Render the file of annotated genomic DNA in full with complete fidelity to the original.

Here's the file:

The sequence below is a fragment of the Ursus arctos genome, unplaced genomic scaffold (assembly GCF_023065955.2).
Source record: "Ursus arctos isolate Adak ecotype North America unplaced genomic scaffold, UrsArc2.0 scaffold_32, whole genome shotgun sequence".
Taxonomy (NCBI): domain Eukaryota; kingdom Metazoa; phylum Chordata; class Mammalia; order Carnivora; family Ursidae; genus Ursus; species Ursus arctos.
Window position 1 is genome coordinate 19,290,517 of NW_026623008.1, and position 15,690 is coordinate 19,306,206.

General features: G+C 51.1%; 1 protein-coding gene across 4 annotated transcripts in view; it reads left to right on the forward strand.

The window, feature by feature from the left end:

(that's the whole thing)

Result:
The sequence below is a fragment of the Ursus arctos genome, unplaced genomic scaffold (assembly GCF_023065955.2).
Source record: "Ursus arctos isolate Adak ecotype North America unplaced genomic scaffold, UrsArc2.0 scaffold_32, whole genome shotgun sequence".
Taxonomy (NCBI): domain Eukaryota; kingdom Metazoa; phylum Chordata; class Mammalia; order Carnivora; family Ursidae; genus Ursus; species Ursus arctos.
Window position 1 is genome coordinate 19,290,517 of NW_026623008.1, and position 15,690 is coordinate 19,306,206.

General features: G+C 51.1%; 1 protein-coding gene across 4 annotated transcripts in view; it reads left to right on the forward strand.

The window, feature by feature from the left end: